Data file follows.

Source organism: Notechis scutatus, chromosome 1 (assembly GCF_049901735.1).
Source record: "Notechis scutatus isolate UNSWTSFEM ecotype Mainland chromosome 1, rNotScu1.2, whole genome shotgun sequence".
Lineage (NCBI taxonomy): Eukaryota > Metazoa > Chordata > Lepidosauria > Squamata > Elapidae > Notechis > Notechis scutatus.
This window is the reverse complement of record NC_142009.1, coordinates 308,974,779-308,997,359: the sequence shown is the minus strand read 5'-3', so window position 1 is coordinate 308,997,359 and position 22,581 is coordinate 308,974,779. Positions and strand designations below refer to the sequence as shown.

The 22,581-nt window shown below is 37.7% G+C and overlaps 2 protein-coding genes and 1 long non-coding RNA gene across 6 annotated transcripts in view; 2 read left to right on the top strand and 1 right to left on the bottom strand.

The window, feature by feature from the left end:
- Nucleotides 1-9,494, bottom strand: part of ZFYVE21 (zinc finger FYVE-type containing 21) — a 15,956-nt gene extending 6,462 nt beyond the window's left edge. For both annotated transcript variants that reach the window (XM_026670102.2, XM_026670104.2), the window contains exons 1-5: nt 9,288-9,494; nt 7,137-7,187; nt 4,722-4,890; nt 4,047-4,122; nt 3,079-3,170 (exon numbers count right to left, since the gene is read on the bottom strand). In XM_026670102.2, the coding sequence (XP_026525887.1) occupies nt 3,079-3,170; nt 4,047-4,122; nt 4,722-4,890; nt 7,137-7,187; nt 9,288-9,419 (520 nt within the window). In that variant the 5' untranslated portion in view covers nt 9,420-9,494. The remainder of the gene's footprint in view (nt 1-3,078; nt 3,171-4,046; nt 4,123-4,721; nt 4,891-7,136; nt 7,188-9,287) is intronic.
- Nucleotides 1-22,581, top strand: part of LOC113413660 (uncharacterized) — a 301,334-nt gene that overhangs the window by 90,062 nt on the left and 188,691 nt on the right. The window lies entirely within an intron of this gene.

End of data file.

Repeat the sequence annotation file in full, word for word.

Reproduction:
Source organism: Notechis scutatus, chromosome 1 (assembly GCF_049901735.1).
Source record: "Notechis scutatus isolate UNSWTSFEM ecotype Mainland chromosome 1, rNotScu1.2, whole genome shotgun sequence".
Lineage (NCBI taxonomy): Eukaryota > Metazoa > Chordata > Lepidosauria > Squamata > Elapidae > Notechis > Notechis scutatus.
This window is the reverse complement of record NC_142009.1, coordinates 308,974,779-308,997,359: the sequence shown is the minus strand read 5'-3', so window position 1 is coordinate 308,997,359 and position 22,581 is coordinate 308,974,779. Positions and strand designations below refer to the sequence as shown.

The 22,581-nt window shown below is 37.7% G+C and overlaps 2 protein-coding genes and 1 long non-coding RNA gene across 6 annotated transcripts in view; 2 read left to right on the top strand and 1 right to left on the bottom strand.

The window, feature by feature from the left end:
- Nucleotides 1-9,494, bottom strand: part of ZFYVE21 (zinc finger FYVE-type containing 21) — a 15,956-nt gene extending 6,462 nt beyond the window's left edge. For both annotated transcript variants that reach the window (XM_026670102.2, XM_026670104.2), the window contains exons 1-5: nt 9,288-9,494; nt 7,137-7,187; nt 4,722-4,890; nt 4,047-4,122; nt 3,079-3,170 (exon numbers count right to left, since the gene is read on the bottom strand). In XM_026670102.2, the coding sequence (XP_026525887.1) occupies nt 3,079-3,170; nt 4,047-4,122; nt 4,722-4,890; nt 7,137-7,187; nt 9,288-9,419 (520 nt within the window). In that variant the 5' untranslated portion in view covers nt 9,420-9,494. The remainder of the gene's footprint in view (nt 1-3,078; nt 3,171-4,046; nt 4,123-4,721; nt 4,891-7,136; nt 7,188-9,287) is intronic.
- Nucleotides 1-22,581, top strand: part of LOC113413660 (uncharacterized) — a 301,334-nt gene that overhangs the window by 90,062 nt on the left and 188,691 nt on the right. The window lies entirely within an intron of this gene.